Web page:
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Chapter 23

Chapter 23, 25, 22 - Real, Property, and Intelle.docx

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Charles Davidson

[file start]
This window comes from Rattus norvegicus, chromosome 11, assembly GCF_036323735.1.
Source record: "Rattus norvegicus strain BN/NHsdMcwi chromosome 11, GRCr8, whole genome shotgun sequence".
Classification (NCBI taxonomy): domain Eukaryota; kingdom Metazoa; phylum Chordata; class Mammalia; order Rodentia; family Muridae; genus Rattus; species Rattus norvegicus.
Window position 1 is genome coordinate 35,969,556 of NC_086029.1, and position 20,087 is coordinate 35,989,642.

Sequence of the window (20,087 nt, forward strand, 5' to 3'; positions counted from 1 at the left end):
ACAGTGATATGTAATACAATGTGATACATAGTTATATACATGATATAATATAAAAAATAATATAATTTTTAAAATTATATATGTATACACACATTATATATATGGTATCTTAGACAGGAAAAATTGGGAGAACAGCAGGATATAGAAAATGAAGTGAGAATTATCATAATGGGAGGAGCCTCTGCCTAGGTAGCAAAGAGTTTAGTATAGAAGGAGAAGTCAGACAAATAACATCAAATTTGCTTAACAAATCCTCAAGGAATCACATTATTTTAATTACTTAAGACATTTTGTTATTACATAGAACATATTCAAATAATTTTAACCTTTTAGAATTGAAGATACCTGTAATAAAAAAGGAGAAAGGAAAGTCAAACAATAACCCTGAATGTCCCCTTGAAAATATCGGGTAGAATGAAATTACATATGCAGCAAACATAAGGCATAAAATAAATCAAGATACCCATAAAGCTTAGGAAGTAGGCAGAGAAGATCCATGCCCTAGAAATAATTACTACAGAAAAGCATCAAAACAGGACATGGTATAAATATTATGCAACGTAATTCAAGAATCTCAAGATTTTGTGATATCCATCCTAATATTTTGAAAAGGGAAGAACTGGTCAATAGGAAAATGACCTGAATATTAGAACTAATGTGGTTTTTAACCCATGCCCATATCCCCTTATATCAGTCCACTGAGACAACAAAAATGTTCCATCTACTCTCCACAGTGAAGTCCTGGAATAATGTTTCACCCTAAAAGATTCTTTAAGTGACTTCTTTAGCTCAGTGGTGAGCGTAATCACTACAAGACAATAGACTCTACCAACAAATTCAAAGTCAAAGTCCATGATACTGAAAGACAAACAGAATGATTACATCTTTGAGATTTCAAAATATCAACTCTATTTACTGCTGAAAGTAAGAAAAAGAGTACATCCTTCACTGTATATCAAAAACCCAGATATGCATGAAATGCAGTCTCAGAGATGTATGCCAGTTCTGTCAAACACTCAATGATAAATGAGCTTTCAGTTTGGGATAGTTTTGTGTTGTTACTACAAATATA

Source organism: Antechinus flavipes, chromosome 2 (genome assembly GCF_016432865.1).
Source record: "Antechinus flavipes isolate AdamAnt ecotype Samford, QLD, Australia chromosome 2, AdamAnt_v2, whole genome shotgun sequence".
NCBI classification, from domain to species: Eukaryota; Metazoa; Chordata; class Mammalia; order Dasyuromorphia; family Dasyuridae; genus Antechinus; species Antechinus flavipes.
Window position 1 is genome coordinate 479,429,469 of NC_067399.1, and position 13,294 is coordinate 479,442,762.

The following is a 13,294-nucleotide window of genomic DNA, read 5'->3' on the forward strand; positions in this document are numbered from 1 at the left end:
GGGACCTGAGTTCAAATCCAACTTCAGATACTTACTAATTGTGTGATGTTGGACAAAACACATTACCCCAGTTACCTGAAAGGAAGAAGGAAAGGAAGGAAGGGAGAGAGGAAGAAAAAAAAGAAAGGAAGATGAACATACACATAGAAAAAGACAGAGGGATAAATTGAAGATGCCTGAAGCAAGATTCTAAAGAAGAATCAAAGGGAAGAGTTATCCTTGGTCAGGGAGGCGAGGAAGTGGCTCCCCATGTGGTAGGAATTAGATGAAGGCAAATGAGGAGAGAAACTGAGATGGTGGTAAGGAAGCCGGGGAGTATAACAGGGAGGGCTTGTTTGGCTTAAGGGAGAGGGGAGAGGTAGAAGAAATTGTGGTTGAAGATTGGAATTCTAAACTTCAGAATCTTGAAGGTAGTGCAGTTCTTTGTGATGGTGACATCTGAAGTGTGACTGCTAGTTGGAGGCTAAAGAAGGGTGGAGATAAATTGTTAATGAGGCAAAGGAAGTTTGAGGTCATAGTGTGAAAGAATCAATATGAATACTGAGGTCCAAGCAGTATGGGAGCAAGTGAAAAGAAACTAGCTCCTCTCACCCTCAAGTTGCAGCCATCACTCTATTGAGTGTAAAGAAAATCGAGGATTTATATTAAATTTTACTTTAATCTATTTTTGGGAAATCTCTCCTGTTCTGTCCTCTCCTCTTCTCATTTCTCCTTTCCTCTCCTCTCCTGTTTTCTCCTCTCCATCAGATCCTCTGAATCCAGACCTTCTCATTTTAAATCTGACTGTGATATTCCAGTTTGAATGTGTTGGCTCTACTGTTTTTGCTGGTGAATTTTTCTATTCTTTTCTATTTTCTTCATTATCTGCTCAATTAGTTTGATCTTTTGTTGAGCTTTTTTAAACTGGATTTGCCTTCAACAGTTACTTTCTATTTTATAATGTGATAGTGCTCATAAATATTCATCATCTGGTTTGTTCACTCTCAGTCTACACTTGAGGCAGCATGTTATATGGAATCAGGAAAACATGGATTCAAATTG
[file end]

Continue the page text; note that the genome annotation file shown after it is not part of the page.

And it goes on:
Chapter 23: Interests in Land and Their Transfer Land - “land” includes the surface but everything under it, including natural resources...and everything above the surface, including buildings on the land...and the air above it - Includes “fixtures”, all things attached to it permanently (trees, buildings, fences) - “title” is holding ownership of a thing - “real action” = an action to repossess an interest in land that had been interfered with VS personal action, which is money damages w/o recovering interest - “estates in time” = the right to exclusive possession of the land for a period of time - Rights dealing with the use of the land and not exclusive possession to it are “interests less than estates” Estates in Time Freehold estate  an interest in land that is indeterminate in time - Fee simple (infinite time)  the interest in land closest to complete ownership o When talking about land ownership, we talk fee simple o Holder of the fee simple holds it for all time present and future...can designate next owner and carve it up any way they please o If dies, it goes to whoever’s in the will...without a will, goes to relatives...if neither, goes to government - Life estate (indefinite time)  an estate in land for the life of one person... can be by the life of the person who holds it, or by another’s life - Reversion  when the grantor of life estate reserves balance of the fee simple for herself and her heirs OR Remainder  goes to a third person o Hard to sell land subject to a life estate o Life tenant is limited in changes she can make without the consent of the remainderman. Cannot destroy fixtures, even to replace with something more valuable, but can let buildings decay o Cannot compel the remainderman to contribute anything to the cost of repairs - Life estate is usually used for tax planning/family situations Leasehold Estates - Interest in land for definite period of time - Lessee  person who interest is granted to - Lessor  grantor of interest - Leaseholds must be derived from freeholds Sharing Title: “Co-Ownership” - Tenancy in common  concurrent holders of equal shares in an estate...each interest is an undivided interest (cannot fence off part of it as their own) - Joint tenancy  difference between this and tenancy in common is the right of survivorship... if a joint tenant dies, the interest goes to the other tenant instead of their heirs (helps for taxes) o By using severance, can turn a joint tenancy into a tenancy in common Interests Less than Estates Easements  a right enjoyed by one landowner over the land of another for a special purpose but not for occupation of the land - Ie. Right-of-way  an easement that allows you to go on their land to get to your own land - Once granted, easements attach to the land and binds subsequent owners - Must have a dominant tenement (piece of land that benefits from the easement) and a servient tenement (the land subject to the easement) owned by a different person...and they must be close - A “statutory easement” is a right created by statute ie. Telephone company has easement to run wires under the ground - “easement by prescription”  the creation of an easement over adjoining land through exercising a right continuously and openly... Is created if: o Continuously exercises a right for over 20 years o Openly o Without fraud, deceit, force, or threats against the owner o Without consent or permission of the owner or payment to the owner Covenants  sell land yet continue to control or restrict the use of the part they sell - Courts decided it was too dangerous to permit creation of interests in land for perpetuity - Restrictive covenants  courts let people do these...it restricts from doing stuff on the land o Similar rules to easement - Building-scheme covenant  regulates land use over an entire neighbourhood or shopping centre o Gradually being replaced by zoning by-laws Other Interests - Right to remove materials usually found in lease o Allowed to occupy part of the surface o Allowed to travel over the land, lay pipes and move equipment o Allowed to permanently remove materials extracted from the ground - A license is not an interest...no rights involved o Contractual licences create rights binding between the original parties Government Regulation of Land - Can’t destroy your land like you destroy your property - Lots of zoning now to regulate development and usage - A right to dower is right to a life interest in 1/3 of the real property held by her husband in fee simple before his death o It has been replaced by family law legislation Leasehold Estates - Residential tenancy statutes often are consumer protection legislation where rent increases are regulated, etc Condominiums - Usually it’s a fee simple in units without interest in surface land or ground - Common elements are shared areas external of the unit aka laundry - Also becomes member of the condominium corporation, but individual owns the unit itself (but not any common elements) Cooperative Housing - More direct involvement in management than a condo needed The Transfer of Interests in Land By Sale or Gift - Deed = deed of conveyance...made under seal - Transfer = the equivalent of a grant; not required to be made under seal o when landlord grants a lease, he retains the reversion (possession returns to him at lease’s end), or when holder of a fee simple grants a life estate, reversion stays with him and his heirs. - If you only want to keep a tiny bit of it, it’s a reservation  part of an interest retained by transferor - Dying Intestate  dying without leaving a will - Expropriation  compulsory sale of land to public body Adverse Possession - An unauthorized occupant can jack the title of land for himself...known as adverse possession o Open, exclusive possession of the land o Without the permission of the owner o For the legislated limitation period for real property claims (ie. 10 years) - Most places have eliminated this though... Registration of Interests in Land First in Time - Registrations are based on priority of registration - 2 types of registration systems: land registry system and land titles system Land Registry System - Older of the 2 systems...being phased out - Labour intensive - Any errors can bone the current owner Land Titles System - Each transaction is reviewed before recording it - A lot less searching Addendum: read unread pages...get general gist of registries and the histories and why they’re good Chapter 25: Mortgages of Land and Real Estate Transactions The Essence of Mortgage Law The Mortgage as a Contract - Most important term is the promise to pay off the debt and the mortgagee to discharge its interest in the land upon repayment o Mortgagor covenants:  Pay the debt + interest  Keep property insured in the name of the mortgage  Pay taxes on it  Keep the premises in a reasonable state of repair - Mortgages almost always have an acceleration clause, whereby on default of an instalment, the whole of the principal + interest is due immediately - If mortgagor paid for most of it, and defaulted on a small amount, he can redeem it by paying the rest...called the equity of redemption o Can’t redeem it years after the mortgagee improved the land... after a reasonable period of time, the right to redeem expires... foreclosure period is established by provincial legislation - Mortgagees rarely take possession til after foreclosure: o Generally, mortgagee wants money rather than property, and encourages the mortgagor to pay off the debt o Possession would be uncertain because mortgagor might be able to redeem interest at any moment o Must account for any benefits received from occupying the land and deduct it from the amount owing if the mortgagor tenders payment - Under land titles system, mortgages are called charges, people are chargers and charges o Charges aren’t conveying legal title...it’s just a liens recorded on the title to the land, for which the remedy is to sell the land and pay back - Again, priority of the interest for mortgage registration is by order of registration Rights of the Mortgagee and Mortgagor The Mortgagee - Sue the mortgagor and obtain a personal judgement - Dispossess the mortgagor and occupy the land itself - Sell the land under its contractual/statutory power of sale - Court action for foreclosure and eventually destroy the mortgagor’s right to redeem - Subsequent to foreclosure, can sue again, provided it is willing and able to reconvey the land - Landlord can claim “distress” and go in and seize assets The Mortgagor (after default) - Repay the mortgage loan up to the date of foreclosure and obtain a release of his land - Obtain an accounting for any benefits obtained from the land by the mortgagee and deduct them from the amount owing on redemption - If sued, can require the mortgagee to prove that it is ready and able to reconvey the land upon repayment - If sued, can attack the sale price or sale expenses as unreasonable - Obtain relief against the consequences of an acceleration clause - Ask a court to stop the foreclosure proceedings and hold a sale The Mortgagee’s Remedies Upon Default Foreclosure - 3 stages: o Mortgagee goes to court, gets a time limit for redeeming o After redemption period expires, court issues final issue of foreclosure that ends any claim by the mortgagor o After that, mortgagee is recognized as the owner - Bank doesn’t want to foreclose because they really don’t want your house, because you can redeem your house and buy out the equity but also because of environmental law o If you have oil leaking out of your basement and poisons the environment, the bank can be ordered to clean up any pollution that you have left there Sale by the Court - A reserve priced is set, but not disclosed – if no bids are over the reserve price, land remains unsold - If sale produces a sum larger than what is owed + court fees, etc, the surplus is returned to the mortgagor Sale by the Mortgagee - Power of sale to be exercised privately without court action or supervision o Banks will almost always move to Power of Sale rather than foreclose - Need advance notice to the mortgagor Sale by a Mortgagor of His Interest Financial Arrangements - New buyer usually must assume the mortgage liability for making payments - Sometimes if the mortgagor has already reduced the first mortgage mostly, the purchaser doesn’t have enough money to buy off the whole equity, so they have to take out a bigger mortgage and use it to pay Effect of Default by the Purchaser - The mortgagee retains all rights on the land...it can obtain possession and sell the land. It can also recover from the mortgagor on his covenant to repay the debt o Mortgagor can then sue the purchaser for the full sum he was required to pay  by paying off the mortgage, he has effectively purchased the subrogation rights - Mortgagee cannot sue the purchaser outright, but the mortgagor often assigns a right to indemnity to the mortgagee in which case it Can Second Mortgages Rights of a Second Mortgagee - Ranks behind the first mortgagee in priority of payment - Has personal covenant of mortgagor and no personal covenant of mortgagee - If mortgagor defaults, then the first mortgagee can start action for foreclosure nd o If completed, the interest of mortgagor and 2 mortgagee are destroyed o Only has a right of action against mortgagor, who may be insolvent by now nd - If property is sold, 2 mortgagee only gets leftovers of sale o 2 mortgagee can buy out the 1 mortgage, receiving an assignment of it, then it’s up to them to take action (foreclosure, sale, etc) Risks for a Second Mortgagee when the Mortgagor Defaults - Sometimes the first mortgagee is willing to sit tight and see what the subsequent mortgagees and creditors do (kuz they’ll get their money one way or another) nd o If the 2 mortgagee forecloses on their interest, they become the owner of the property subject to prior interest of the 1 mortgagee, and owe the mortgage to Them now Mortgagee’s Rights Compared with Rights of Other Creditors - General creditor: no security other than debtor’s promise to pay - Secured creditor: has collateral security in the form of a prior claim against specified assets of the debtor o General creditors must wait until secured creditors are satisfied out of the assets against which they have their claims - A mortgage is a secured claim Transferring a Mortgagee’s Interest in Land - Can sell the mortgage rather than wait to collect debt - Assigns the rights to the covenants, and grants its interest in the land to the purchaser of the mortgage - After mortgagor finishes paying off the whole mortgage, he is entitled to a discharge from the mortgagee  is acknowledging that the debt has been paid, and cancels the lien on the land...is done so that mortgagee can’t sell the land to anyone - Partial discharge  discharge of a definite portion of the mortgaged lands Reverse Mortgages - Reverse mortgage  no repayment is due until the mortgagor sells or dies - Helps seniors citizens who are retired...”house rich and cash poor” - They get a lump sum/payments, and when they die, the house is sold to repay the mortgagor Mortgage Fraud - Identity theft  one pretends to be a registered land title holder, another is a purchaser... they get mortgage financing, then never pay it back... then the